Making p- and n

p- and n-type
he most common way of making p-type or n-type silicon material is to add an element that has an extra electron or
is lacking an electron. In silicon, we use a process called “doping.” We’ll use silicon as an example because
crystalline silicon was the semiconductor material used in the earliest successful PV devices; it’s still the most widely
used PV material, and, although other PV materials and designs exploit the PV effect in slightly different ways, knowing
how the effect works in crystalline silicon gives us a basic understanding of how it works in all devices.
An Atomic Description of Silicon
All matter is composed of atoms. Atoms, in turn, are composed of positively charged protons, negatively charged
electrons, and neutral neutrons. The protons and neutrons, which are of approximately equal size, comprise the closepacked central “nucleus” of the atom, where almost all of the mass of the atom is located. The much lighter electrons
orbit the nucleus at very high velocities. Although the atom is built from oppositely charged particles, its overall charge
is neutral because it contains an equal number of positive protons and negative electrons.
The electrons orbit the nucleus at different distances, depending on their energy level; an electron with less energy orbits
close to the nucleus, whereas one of greater energy orbits farther away. The electrons farthest from the nucleus interact
with those of neighboring atoms to determine the way solid structures are formed. The silicon atom has 14 electrons, but
their natural orbital arrangement allows only the outer four of these to be given to, accepted from, or shared with other
atoms. These outer four electrons, called “valence” electrons, play an important role in the photovoltaic effect.
The Silicon Molecule
Large numbers of silicon atoms, through their valence electrons, can bond together to form a crystal. In a crystalline
solid, each silicon atom normally shares one of its four valence electrons in a “covalent” bond with each of four
neighboring silicon atoms. The solid, then, consists of basic units of five silicon atoms: the original atom plus the four
other atoms with which it shares its valence electrons.
The solid silicon crystal, then, is composed of a regular series of units of five silicon atoms. This regular, fixed
arrangement of silicon atoms is known as the “crystal lattice.”
Introducing Phosphorus and Boron
The process of “doping” introduces an atom of another element into the silicon crystal to alter its electrical properties.
The dopant has either three or five valence electrons, as opposed to silicon’s four. Phosphorus atoms, which have five
valence electrons, are used for doping n-type silicon (because phosphorus provides its fifth, free, electron). A phosphorus
atom occupies the same place in the crystal lattice that was occupied formerly by the silicon atom it replaced. Four of its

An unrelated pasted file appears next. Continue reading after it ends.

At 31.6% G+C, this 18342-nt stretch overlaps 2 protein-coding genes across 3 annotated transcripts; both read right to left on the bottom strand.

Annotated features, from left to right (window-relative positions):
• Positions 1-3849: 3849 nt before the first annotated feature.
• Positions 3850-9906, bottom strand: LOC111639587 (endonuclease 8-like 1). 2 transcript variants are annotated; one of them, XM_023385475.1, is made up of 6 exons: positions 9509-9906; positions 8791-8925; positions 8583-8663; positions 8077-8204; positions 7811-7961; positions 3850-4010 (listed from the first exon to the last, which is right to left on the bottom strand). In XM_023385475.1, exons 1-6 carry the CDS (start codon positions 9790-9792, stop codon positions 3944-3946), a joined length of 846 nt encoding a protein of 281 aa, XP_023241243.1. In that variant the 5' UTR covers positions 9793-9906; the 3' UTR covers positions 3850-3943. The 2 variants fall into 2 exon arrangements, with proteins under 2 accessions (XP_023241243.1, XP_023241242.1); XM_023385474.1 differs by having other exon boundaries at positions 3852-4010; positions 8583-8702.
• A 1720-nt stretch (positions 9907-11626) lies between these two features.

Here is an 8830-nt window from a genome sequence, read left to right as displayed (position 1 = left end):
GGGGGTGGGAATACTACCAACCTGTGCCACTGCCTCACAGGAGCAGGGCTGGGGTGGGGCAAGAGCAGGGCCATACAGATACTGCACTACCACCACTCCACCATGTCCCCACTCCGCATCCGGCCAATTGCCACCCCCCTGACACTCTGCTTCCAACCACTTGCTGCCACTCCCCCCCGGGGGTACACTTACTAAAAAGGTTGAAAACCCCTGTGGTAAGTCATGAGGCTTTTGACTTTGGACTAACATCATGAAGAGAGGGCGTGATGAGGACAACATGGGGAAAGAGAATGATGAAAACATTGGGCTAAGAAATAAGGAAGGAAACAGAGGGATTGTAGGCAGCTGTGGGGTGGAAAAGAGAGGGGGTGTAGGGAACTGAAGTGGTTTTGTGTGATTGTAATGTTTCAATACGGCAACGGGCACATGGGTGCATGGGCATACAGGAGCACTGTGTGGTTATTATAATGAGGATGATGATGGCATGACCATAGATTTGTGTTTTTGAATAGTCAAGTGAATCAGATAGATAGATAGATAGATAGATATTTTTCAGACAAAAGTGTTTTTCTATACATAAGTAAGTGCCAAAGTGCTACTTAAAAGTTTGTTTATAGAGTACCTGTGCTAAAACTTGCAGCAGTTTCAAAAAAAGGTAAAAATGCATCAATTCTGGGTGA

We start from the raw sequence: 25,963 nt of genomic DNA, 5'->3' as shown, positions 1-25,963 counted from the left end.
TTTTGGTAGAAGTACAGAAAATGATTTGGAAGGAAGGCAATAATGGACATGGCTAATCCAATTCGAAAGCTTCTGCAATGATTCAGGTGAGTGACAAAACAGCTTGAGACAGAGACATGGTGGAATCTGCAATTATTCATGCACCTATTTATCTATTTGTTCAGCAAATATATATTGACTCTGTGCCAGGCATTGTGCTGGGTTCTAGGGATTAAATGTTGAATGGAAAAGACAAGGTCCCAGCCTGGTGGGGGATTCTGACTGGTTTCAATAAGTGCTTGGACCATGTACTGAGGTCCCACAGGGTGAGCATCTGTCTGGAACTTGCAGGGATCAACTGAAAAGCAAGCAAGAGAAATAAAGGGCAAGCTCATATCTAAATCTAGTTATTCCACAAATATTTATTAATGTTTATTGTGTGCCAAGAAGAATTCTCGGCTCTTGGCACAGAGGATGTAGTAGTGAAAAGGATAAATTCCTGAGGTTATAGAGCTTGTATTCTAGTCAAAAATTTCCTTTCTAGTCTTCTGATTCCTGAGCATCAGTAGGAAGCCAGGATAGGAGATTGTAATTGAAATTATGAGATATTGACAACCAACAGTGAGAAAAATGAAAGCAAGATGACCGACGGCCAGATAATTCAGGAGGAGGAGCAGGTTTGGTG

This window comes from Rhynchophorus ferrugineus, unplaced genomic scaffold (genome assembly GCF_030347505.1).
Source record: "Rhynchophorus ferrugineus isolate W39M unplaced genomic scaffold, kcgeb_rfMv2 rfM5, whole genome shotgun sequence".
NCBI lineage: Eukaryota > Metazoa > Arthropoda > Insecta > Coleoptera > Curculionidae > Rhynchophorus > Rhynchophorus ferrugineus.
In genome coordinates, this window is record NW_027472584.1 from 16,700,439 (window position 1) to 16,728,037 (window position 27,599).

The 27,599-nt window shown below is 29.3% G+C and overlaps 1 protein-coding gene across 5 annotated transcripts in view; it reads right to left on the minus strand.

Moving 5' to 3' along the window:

valence electrons take over the bonding responsibilities of the four silicon valence electrons that they replaced. But the
fifth valence electron remains free, without bonding responsibilities. When numerous phosphorus atoms are substituted
for silicon in a crystal, many free electrons become available.
The most common method of doping is to coat the top of a layer of silicon with phosphorus and then heat the surface.
This allows the phosphorus atoms to diffuse into the silicon. The temperature is then lowered so that the rate of diffusion
drops to zero. Other methods of introducing phosphorus into silicon include gaseous diffusion, a liquid dopant spray-on
process, and a technique in which phosphorus ions are driven precisely into the surface of the silicon.
Of course, n-type silicon cannot form the electric field by itself; it’s also necessary to have some silicon altered to have the
opposite electrical properties. So, boron, which has three valence electrons, is used for doping p-type silicon. Boron is
introduced during silicon processing, where silicon is purified for use in PV devices. When a boron atom assumes a
position in the crystal lattice formerly occupied by a silicon atom, there is a bond missing an electron (in other words, an
extra hole).
Other Semiconductor Materials
Like silicon, all PV materials must be made into p-type and n-type configurations to create the necessary electric field that
characterizes a PV cell. This is done a number of different ways, depending on the characteristics of the material; for
example, amorphous silicon’s unique structure makes an intrinsic layer (or i layer) necessary. This undoped layer of
amorphous silicon fits between the n-type and p-type layers to form what is called a “p-i-n” design.
Polycrystalline thin films like copper indium diselenide (CuInSe2) and cadmium telluride (CdTe) show great promise for
PV cells. But these materials can’t be simply doped to form n- and p-layers. Instead, layers of different materials are used
to form these layers; for example, a “window” layer of cadmium sulfide or similar material is used to provide the extra
electrons necessary to make it n-type. CuInSe2 can itself be made p-type, whereas CdTe benefits from a p-type layer made
from a material like zinc telluride (ZnTe).
Gallium arsenide (GaAs) is similarly modified, usually with indium, phosphorus, or aluminum, to produce a wide range of
n- and p-type materials.